The main source of services growth in Gauteng has been business and financial services, the output of which expanded by a sizeable 7.4 per cent per annum between 1995 and 2017, compared with 3.8 per cent in KwaZulu-Natal, 2 per cent in the Western Cape, and 2 per cent in the Eastern Cape ( Visagie and Turok 2020b ). These jobs are predominantly white collar and less accessible than manufacturing to workers without secondary education. Most of these services have a large non-tradable component, so they probably do not generate the same local spinoffs as manufacturing or mining. The strong growth of financial services has raised broader questions about the phenomenon of financialization and its potential drawbacks for local and national economic development ( Fine and Rustomjee 1996 ; Karwowski et al. 2018 ). The fact remains that the finance sector generates a striking 40 per cent of total corporate income tax in South Africa, so its contribution to public finances, at least, cannot be neglected.

In most cities there has been moderate growth in transport, retail, personal services, private security, and public services. Their productivity is generally rather low and they serve predominantly local markets, so they play little role in spurring broader growth. Recognizing tourism as a tradable sector, the government sought to boost this by hosting the World Cup in 2010. It used the event as a catalyst for investments in public transport, football stadia, and precinct upgrades. There were some benefits to construction and related sectors, but they proved short-lived in the absence of successor events ( Bhorat et al. 2019 ). Insufficient efforts were made to sustain tourism demand, and most of the stadia have become white elephants. Meanwhile individual cities have had some success in promoting business tourism by building international convention centres. Higher education is another sector with export potential. South African cities have reputable universities that could attract more students from the sub-continent.

30.3.4 Towards More Granular Analysis

Recent work has begun to disaggregate the sectoral analysis more systematically to identify specific strengths of each city using location quotients ( Visagie and Turok 2020b ). Johannesburg’s economy has become skewed towards financial services, with nearly twice as many jobs as expected, given its size. Finance generated over thirty thousand additional jobs for the city between 2008 and 2017. Johannesburg is the headquarters of the country’s major banks, insurance companies, and stock exchange. Most are clustered, along with related professional services (legal, accountancy, IT, and management consultancy) in Sandton, South Africa’s premier commercial precinct located in the northern suburbs, with the costliest real estate in the country. The international component of financial services is illustrated by the five main banks having Rand 600 billion worth of assets tied up in other African countries, representing 12 per cent of their total assets ( Thompson and Donnelly 2020 ). Standard Bank and Absa have the biggest footprints on the continent. The former generates about 31 per cent of its earnings from the rest of Africa and has 3.8 million customers there ( Turok and Visagie 2020 )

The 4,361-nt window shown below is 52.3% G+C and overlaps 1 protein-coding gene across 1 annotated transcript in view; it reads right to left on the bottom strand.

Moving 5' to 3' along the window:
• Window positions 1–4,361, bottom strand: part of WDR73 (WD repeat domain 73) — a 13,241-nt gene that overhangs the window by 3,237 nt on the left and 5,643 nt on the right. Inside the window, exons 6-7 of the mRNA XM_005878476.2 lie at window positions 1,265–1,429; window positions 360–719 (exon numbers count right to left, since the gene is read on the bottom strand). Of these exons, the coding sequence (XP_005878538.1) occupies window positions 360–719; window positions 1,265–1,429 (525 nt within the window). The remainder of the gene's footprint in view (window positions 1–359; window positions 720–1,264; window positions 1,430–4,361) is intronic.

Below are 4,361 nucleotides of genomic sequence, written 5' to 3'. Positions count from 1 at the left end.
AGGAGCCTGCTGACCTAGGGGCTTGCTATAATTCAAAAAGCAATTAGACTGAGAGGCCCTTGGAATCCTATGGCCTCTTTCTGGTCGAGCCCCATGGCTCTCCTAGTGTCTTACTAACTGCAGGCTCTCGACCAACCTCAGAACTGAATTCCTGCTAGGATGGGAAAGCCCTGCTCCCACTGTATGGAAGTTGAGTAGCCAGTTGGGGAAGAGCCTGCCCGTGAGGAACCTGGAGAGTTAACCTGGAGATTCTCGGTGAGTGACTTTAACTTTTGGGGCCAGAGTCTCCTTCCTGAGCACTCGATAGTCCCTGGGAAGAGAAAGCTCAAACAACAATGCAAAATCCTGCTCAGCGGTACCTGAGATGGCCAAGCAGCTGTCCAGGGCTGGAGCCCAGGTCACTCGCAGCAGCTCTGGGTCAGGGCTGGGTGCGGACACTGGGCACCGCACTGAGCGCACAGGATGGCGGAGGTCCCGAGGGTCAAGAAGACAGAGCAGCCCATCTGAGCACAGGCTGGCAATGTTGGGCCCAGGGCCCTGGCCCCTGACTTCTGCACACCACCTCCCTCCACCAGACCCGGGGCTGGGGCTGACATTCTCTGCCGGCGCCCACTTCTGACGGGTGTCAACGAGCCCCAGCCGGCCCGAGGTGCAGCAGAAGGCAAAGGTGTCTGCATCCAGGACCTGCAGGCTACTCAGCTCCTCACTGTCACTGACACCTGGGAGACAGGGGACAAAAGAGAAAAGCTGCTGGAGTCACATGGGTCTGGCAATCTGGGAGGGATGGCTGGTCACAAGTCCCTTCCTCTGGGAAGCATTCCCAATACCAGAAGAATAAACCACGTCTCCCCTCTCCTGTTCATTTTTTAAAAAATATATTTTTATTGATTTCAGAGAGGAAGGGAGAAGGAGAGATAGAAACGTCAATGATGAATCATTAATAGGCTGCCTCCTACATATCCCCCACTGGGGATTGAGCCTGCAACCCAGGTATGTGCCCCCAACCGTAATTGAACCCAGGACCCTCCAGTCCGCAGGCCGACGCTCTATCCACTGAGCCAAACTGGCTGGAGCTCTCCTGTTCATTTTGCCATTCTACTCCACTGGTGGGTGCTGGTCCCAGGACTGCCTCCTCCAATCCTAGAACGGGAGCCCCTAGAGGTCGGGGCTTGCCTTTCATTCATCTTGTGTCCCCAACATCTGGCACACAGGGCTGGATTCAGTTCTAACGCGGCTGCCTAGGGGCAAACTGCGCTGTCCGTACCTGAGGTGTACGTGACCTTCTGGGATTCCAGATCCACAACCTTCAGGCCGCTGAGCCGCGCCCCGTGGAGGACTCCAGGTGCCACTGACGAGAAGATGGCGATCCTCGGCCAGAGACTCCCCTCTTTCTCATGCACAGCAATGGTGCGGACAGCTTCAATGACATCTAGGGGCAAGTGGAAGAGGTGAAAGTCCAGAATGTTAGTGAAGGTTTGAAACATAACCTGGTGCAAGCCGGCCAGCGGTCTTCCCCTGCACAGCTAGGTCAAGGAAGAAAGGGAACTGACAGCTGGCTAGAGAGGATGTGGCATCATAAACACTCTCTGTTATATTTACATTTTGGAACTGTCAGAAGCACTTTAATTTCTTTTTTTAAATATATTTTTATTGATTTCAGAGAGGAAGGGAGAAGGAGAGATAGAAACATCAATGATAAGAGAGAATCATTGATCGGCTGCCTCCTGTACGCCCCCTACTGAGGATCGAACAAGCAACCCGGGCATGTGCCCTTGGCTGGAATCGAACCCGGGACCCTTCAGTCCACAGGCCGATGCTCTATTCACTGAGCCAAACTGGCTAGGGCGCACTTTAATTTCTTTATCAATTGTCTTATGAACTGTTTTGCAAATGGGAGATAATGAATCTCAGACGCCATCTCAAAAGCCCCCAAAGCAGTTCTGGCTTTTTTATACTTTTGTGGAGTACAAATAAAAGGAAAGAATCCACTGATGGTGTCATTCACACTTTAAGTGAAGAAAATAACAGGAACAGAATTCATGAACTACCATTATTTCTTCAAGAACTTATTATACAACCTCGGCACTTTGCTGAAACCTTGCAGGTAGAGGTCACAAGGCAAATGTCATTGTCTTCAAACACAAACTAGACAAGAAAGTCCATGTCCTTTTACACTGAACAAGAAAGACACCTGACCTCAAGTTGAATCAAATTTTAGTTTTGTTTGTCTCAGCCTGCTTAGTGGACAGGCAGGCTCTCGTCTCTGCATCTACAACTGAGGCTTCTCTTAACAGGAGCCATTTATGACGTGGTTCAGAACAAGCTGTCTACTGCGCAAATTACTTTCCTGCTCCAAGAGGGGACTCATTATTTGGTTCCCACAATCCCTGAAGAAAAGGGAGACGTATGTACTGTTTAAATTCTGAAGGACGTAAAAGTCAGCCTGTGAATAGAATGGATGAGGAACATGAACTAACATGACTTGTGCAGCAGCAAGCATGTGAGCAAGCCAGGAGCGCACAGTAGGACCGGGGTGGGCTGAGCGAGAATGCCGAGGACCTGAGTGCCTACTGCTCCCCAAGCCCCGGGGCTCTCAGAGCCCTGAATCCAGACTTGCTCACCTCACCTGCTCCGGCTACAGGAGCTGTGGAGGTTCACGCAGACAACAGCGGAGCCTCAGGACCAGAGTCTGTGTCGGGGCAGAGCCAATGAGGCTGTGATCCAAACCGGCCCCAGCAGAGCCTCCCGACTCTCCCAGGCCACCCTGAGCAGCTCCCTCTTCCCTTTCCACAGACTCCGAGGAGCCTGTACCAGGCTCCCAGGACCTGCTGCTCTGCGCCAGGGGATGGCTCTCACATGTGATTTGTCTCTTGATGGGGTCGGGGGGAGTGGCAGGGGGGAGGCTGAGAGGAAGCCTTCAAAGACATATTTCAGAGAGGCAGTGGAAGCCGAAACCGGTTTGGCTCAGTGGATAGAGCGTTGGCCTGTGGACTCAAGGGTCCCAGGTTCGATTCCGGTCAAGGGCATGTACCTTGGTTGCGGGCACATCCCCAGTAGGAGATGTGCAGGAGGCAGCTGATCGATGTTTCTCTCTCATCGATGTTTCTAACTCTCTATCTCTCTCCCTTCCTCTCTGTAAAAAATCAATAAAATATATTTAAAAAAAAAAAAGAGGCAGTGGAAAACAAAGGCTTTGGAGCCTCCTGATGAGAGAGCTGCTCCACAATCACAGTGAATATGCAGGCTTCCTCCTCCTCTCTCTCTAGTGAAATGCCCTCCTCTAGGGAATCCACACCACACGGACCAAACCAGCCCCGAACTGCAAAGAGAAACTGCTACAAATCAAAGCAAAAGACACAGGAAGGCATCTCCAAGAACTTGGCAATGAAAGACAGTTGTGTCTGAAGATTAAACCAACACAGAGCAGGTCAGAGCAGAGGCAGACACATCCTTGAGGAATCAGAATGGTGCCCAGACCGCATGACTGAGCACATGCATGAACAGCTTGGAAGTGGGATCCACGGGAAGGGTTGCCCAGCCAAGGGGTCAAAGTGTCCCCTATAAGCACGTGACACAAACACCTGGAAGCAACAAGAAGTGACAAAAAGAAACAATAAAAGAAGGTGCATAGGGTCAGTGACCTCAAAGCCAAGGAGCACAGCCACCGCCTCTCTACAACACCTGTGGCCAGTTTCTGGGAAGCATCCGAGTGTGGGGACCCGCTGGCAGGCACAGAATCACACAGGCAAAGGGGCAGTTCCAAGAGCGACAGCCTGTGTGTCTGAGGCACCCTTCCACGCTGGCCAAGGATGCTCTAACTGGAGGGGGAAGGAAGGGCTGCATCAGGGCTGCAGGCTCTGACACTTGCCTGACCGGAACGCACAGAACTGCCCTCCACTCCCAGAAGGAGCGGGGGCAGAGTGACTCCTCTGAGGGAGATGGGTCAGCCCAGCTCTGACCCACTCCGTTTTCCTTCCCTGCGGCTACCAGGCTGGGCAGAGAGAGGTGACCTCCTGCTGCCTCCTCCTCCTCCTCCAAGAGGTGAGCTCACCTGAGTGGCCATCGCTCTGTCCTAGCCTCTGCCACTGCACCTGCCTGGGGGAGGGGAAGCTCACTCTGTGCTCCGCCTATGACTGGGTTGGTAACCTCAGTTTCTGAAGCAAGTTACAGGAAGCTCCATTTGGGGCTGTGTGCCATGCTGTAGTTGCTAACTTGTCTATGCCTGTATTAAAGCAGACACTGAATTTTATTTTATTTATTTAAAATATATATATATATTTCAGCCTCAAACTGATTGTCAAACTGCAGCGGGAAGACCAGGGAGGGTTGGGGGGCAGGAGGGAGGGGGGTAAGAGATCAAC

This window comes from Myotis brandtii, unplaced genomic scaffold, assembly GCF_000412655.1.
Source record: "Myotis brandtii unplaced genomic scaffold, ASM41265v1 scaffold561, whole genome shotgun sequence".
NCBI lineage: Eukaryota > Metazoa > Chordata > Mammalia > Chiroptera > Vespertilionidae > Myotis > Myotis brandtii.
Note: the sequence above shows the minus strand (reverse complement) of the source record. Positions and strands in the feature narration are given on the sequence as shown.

The telecommunications sector is similar in some respects to finance. Two South African corporations have expanded beyond the domestic market and become important service providers elsewhere on the continent. There are few other South African corporates producing high-value tradable services that have become successful exporters ( Bhorat et al. 2019 ). Fast-growing African cities offer possibilities in sectors such as engineering, real estate, infrastructure, and design. SA companies have proven capabilities in these fields, but seem to have lacked the ambition and/or appropriate strategies to succeed ( Turok and Visagie 2020 ). Global consolidation risks South Africa’s leading business service firms being acquired by foreign multinationals and ending up as outposts in their international networks. It may not be far-fetched to envision a SA government committed to city-building and forming strategic alliances with private-sector and NGO expertise to offer a competitive package of professional urban services to enable other African countries to plan and manage urbanization better.

Sandton’s experience indicates how agglomeration processes can operate at a localized scale. It also illustrates the significance of active and deliberate management of dense urban spaces. Many of Sandton’s corporate offices moved there from downtown Johannesburg during the 1990s. Similar decentralization trends occurred in Pretoria, Durban, and other smaller cities ( Turok et al. 2021b ). The shift was prompted by tumultuous changes during the political transition, spurred by many black people moving from the townships to be closer to jobs. There was a positive aspect to people claiming spaces from which they had been excluded. Yet, the proliferation of street hawkers, minibus taxis, and hustlers provoked an exodus of white businesses to the suburbs. Their loss of confidence in the inner city was compounded by municipal service breakdowns and flouting of bylaws while local government was being reorganized. Civic leaders ignored the inherent value of the central city and failed to respond to the opportunity created by thousands of working people eager to live nearby. Instead, hundreds of buildings were literally abandoned and assets written-off as occupiers and owners fled to suburban nodes, attracted by private-property interests and rival municipalities.